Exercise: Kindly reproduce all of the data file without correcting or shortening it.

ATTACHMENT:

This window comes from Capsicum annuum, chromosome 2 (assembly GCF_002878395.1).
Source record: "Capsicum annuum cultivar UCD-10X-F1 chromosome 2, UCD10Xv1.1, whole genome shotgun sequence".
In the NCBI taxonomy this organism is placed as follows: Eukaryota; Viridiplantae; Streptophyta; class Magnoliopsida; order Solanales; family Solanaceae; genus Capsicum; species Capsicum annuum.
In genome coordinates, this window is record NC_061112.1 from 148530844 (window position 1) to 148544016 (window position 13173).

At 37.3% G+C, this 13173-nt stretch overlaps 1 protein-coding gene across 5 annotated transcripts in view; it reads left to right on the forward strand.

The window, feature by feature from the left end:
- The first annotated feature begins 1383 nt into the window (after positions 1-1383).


This window comes from Capsicum annuum, chromosome 2 (assembly GCF_002878395.1).
Source record: "Capsicum annuum cultivar UCD-10X-F1 chromosome 2, UCD10Xv1.1, whole genome shotgun sequence".
In the NCBI taxonomy this organism is placed as follows: Eukaryota; Viridiplantae; Streptophyta; class Magnoliopsida; order Solanales; family Solanaceae; genus Capsicum; species Capsicum annuum.
In genome coordinates, this window is record NC_061112.1 from 148530844 (window position 1) to 148544016 (window position 13173).

At 37.3% G+C, this 13173-nt stretch overlaps 1 protein-coding gene across 5 annotated transcripts in view; it reads left to right on the forward strand.

The window, feature by feature from the left end:
- The first annotated feature begins 1383 nt into the window (after positions 1-1383).